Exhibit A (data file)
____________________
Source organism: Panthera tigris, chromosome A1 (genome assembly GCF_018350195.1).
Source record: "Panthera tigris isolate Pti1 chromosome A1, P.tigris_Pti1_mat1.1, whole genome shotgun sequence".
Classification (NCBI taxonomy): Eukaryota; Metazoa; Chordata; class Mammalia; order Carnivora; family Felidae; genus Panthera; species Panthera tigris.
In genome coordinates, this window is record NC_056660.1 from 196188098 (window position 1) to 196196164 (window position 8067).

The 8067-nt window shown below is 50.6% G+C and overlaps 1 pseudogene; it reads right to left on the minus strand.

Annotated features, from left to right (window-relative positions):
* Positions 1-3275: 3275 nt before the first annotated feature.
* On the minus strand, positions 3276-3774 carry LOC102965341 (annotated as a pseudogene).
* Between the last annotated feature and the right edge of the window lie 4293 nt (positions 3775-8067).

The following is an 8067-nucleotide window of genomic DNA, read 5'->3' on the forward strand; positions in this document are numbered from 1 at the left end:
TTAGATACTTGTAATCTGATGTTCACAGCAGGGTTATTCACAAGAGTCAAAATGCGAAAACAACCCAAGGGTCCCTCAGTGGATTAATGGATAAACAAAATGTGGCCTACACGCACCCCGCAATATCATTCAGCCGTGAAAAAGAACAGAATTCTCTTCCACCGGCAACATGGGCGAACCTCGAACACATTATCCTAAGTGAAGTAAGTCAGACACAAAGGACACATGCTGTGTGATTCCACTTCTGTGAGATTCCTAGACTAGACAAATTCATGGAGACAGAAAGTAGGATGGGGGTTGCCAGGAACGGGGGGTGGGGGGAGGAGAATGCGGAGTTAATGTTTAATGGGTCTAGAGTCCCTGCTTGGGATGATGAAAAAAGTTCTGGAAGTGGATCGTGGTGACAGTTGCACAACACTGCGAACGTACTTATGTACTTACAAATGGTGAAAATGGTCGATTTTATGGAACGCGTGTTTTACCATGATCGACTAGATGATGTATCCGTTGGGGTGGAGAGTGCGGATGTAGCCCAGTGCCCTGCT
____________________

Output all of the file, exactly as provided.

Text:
Source organism: Panthera tigris, chromosome A1 (genome assembly GCF_018350195.1).
Source record: "Panthera tigris isolate Pti1 chromosome A1, P.tigris_Pti1_mat1.1, whole genome shotgun sequence".
Classification (NCBI taxonomy): Eukaryota; Metazoa; Chordata; class Mammalia; order Carnivora; family Felidae; genus Panthera; species Panthera tigris.
In genome coordinates, this window is record NC_056660.1 from 196188098 (window position 1) to 196196164 (window position 8067).

The 8067-nt window shown below is 50.6% G+C and overlaps 1 pseudogene; it reads right to left on the minus strand.

Annotated features, from left to right (window-relative positions):
* Positions 1-3275: 3275 nt before the first annotated feature.
* On the minus strand, positions 3276-3774 carry LOC102965341 (annotated as a pseudogene).
* Between the last annotated feature and the right edge of the window lie 4293 nt (positions 3775-8067).

The following is an 8067-nucleotide window of genomic DNA, read 5'->3' on the forward strand; positions in this document are numbered from 1 at the left end:
TTAGATACTTGTAATCTGATGTTCACAGCAGGGTTATTCACAAGAGTCAAAATGCGAAAACAACCCAAGGGTCCCTCAGTGGATTAATGGATAAACAAAATGTGGCCTACACGCACCCCGCAATATCATTCAGCCGTGAAAAAGAACAGAATTCTCTTCCACCGGCAACATGGGCGAACCTCGAACACATTATCCTAAGTGAAGTAAGTCAGACACAAAGGACACATGCTGTGTGATTCCACTTCTGTGAGATTCCTAGACTAGACAAATTCATGGAGACAGAAAGTAGGATGGGGGTTGCCAGGAACGGGGGGTGGGGGGAGGAGAATGCGGAGTTAATGTTTAATGGGTCTAGAGTCCCTGCTTGGGATGATGAAAAAAGTTCTGGAAGTGGATCGTGGTGACAGTTGCACAACACTGCGAACGTACTTATGTACTTACAAATGGTGAAAATGGTCGATTTTATGGAACGCGTGTTTTACCATGATCGACTAGATGATGTATCCGTTGGGGTGGAGAGTGCGGATGTAGCCCAGTGCCCTGCT